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THE Reserve Bank of Zimbabwe (RBZ) will soon introduce shared point of sale machines (POS), which will see up to 10 operators sharing a single gadget, each with a personalised code.

The Deputy RBZ Governor, Dr Kupukile Mlambo, said this was one of the many strategies the apex bank was employing to mitigate foreign currency shortages caused by externalisation.

He called on all businesses in the country to open bank accounts so that cash can circulate locally and stressed the need to link the informal sector with the formal sector as well as monitoring business against a three-tier pricing system. Dr Mlambo said these measures should be complemented by increasing export-driven production and embracing use of plastic money.

"Let’s use plastic money because cash is a problem. We are planning to increase use of POS machines in the informal sector. We are going to have some being used by 10 users but all with different pin codes. We are looking into that. We have compelled a lot of companies that don’t have bank accounts to open one."

  • - chronicle
  • BETWEEN US$20 million and US$40 million is being lost monthly by employers through payment of wages and salaries to workers who are not productive as they will be queueing at banks for cash. This could result in a cumulative annual loss of nearly half a billion, a survey has revealed.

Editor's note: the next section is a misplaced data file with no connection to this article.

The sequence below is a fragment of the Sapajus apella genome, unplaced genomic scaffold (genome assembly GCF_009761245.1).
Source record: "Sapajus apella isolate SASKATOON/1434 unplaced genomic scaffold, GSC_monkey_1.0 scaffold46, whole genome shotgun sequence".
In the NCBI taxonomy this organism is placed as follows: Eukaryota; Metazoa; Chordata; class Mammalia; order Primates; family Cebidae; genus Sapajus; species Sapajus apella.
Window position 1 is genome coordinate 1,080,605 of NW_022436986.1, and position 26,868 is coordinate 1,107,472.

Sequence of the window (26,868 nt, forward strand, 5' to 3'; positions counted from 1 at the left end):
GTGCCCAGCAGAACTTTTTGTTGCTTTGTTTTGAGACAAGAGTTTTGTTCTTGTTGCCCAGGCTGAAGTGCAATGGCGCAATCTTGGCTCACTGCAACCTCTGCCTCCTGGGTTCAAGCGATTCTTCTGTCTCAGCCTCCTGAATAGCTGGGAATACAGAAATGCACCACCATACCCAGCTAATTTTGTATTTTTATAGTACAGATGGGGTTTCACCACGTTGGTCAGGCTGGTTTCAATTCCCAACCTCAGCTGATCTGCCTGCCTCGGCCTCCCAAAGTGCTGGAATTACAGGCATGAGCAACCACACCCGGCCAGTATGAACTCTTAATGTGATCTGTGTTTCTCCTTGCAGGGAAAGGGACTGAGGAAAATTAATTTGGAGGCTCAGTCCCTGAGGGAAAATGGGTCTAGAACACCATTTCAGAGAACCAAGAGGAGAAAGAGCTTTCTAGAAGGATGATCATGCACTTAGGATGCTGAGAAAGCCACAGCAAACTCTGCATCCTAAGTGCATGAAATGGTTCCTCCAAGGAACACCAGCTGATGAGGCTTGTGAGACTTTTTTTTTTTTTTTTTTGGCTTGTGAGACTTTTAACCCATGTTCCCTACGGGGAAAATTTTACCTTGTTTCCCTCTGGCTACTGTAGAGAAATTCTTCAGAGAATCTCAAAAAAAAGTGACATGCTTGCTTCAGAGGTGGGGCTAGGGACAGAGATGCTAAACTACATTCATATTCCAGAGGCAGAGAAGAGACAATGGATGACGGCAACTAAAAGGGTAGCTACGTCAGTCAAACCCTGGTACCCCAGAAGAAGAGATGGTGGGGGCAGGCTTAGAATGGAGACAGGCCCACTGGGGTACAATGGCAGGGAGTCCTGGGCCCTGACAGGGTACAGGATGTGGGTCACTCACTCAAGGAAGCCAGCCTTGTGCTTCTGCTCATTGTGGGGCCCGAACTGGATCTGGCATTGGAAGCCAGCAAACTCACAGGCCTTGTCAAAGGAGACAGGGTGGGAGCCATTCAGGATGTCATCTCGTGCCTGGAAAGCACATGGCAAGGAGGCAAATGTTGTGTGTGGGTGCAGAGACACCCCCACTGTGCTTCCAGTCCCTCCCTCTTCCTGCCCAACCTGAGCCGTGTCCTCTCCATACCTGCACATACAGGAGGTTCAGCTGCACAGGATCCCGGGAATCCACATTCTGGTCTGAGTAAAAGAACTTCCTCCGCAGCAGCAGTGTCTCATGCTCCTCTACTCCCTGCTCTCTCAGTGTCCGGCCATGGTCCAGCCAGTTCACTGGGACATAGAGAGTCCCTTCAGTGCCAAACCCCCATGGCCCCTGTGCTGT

The country is experiencing a severe cash shortage that has crippled industry despite the introduction of bond notes into the market in November last year. Meandering queues of depositors in need of the elusive cash has become commonplace with daily maximum withdrawals being reduced to as little as US$30 in some banks. “On average, employees are spending 2,5 hours every time they visit the bank every week.

    This roughly translates into US$40 million lost in wages paid to employees who are not productive every month using a median wage of US$520 per month,” Industrial Psychology Consultants revealed in its report titled Productivity Losses As A Result of Bank Queues Report.

  • - theindependent
    • Stopped issuing of bondnotes until people have fiscal discipline with the money that is available.
    • Limited the amount that can be accessed through retailers’ cash-back facilities to US$20.
    • Discouraged banks from importing big denominations such as US$100 and US$50 bills that are convenient for cash smuggling.
    • Enforced Bank Use Promotion Act to ensure and encourage people like traders, wholesalers and other dealers to bank their money. In April, three companies — Take and Tile (Pvt) Ltd, trading as Bathroom Boutique; Candover, trading as the Builders Home; and Stochack, trading as Eurostar Electrical Company Limited — were charged for not banking their cash since June 2016.

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